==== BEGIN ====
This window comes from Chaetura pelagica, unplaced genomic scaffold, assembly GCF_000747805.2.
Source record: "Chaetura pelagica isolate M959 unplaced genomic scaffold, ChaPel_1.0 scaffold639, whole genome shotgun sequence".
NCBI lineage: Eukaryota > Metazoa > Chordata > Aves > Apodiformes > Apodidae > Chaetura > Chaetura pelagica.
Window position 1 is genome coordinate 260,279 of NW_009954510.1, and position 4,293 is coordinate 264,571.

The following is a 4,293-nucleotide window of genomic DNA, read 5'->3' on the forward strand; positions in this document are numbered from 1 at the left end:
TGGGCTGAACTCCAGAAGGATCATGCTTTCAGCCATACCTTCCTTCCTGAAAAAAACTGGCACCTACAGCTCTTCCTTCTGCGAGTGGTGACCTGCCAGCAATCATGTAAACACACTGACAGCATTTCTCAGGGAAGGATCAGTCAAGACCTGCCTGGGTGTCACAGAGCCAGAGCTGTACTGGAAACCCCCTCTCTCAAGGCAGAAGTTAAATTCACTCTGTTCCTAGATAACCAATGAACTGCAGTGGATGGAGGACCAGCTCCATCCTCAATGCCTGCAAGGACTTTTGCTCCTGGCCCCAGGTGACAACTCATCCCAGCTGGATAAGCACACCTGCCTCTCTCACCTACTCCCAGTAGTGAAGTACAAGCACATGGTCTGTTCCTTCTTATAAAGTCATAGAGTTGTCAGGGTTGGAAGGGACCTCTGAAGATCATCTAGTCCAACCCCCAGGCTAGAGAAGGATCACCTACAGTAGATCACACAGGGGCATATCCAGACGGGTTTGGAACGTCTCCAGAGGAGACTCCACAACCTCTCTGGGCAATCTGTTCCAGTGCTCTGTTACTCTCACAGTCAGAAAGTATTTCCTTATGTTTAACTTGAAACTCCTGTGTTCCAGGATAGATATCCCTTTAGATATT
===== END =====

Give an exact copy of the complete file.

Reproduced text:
This window comes from Chaetura pelagica, unplaced genomic scaffold, assembly GCF_000747805.2.
Source record: "Chaetura pelagica isolate M959 unplaced genomic scaffold, ChaPel_1.0 scaffold639, whole genome shotgun sequence".
NCBI lineage: Eukaryota > Metazoa > Chordata > Aves > Apodiformes > Apodidae > Chaetura > Chaetura pelagica.
Window position 1 is genome coordinate 260,279 of NW_009954510.1, and position 4,293 is coordinate 264,571.

The following is a 4,293-nucleotide window of genomic DNA, read 5'->3' on the forward strand; positions in this document are numbered from 1 at the left end:
TGGGCTGAACTCCAGAAGGATCATGCTTTCAGCCATACCTTCCTTCCTGAAAAAAACTGGCACCTACAGCTCTTCCTTCTGCGAGTGGTGACCTGCCAGCAATCATGTAAACACACTGACAGCATTTCTCAGGGAAGGATCAGTCAAGACCTGCCTGGGTGTCACAGAGCCAGAGCTGTACTGGAAACCCCCTCTCTCAAGGCAGAAGTTAAATTCACTCTGTTCCTAGATAACCAATGAACTGCAGTGGATGGAGGACCAGCTCCATCCTCAATGCCTGCAAGGACTTTTGCTCCTGGCCCCAGGTGACAACTCATCCCAGCTGGATAAGCACACCTGCCTCTCTCACCTACTCCCAGTAGTGAAGTACAAGCACATGGTCTGTTCCTTCTTATAAAGTCATAGAGTTGTCAGGGTTGGAAGGGACCTCTGAAGATCATCTAGTCCAACCCCCAGGCTAGAGAAGGATCACCTACAGTAGATCACACAGGGGCATATCCAGACGGGTTTGGAACGTCTCCAGAGGAGACTCCACAACCTCTCTGGGCAATCTGTTCCAGTGCTCTGTTACTCTCACAGTCAGAAAGTATTTCCTTATGTTTAACTTGAAACTCCTGTGTTCCAGGATAGATATCCCTTTAGATATT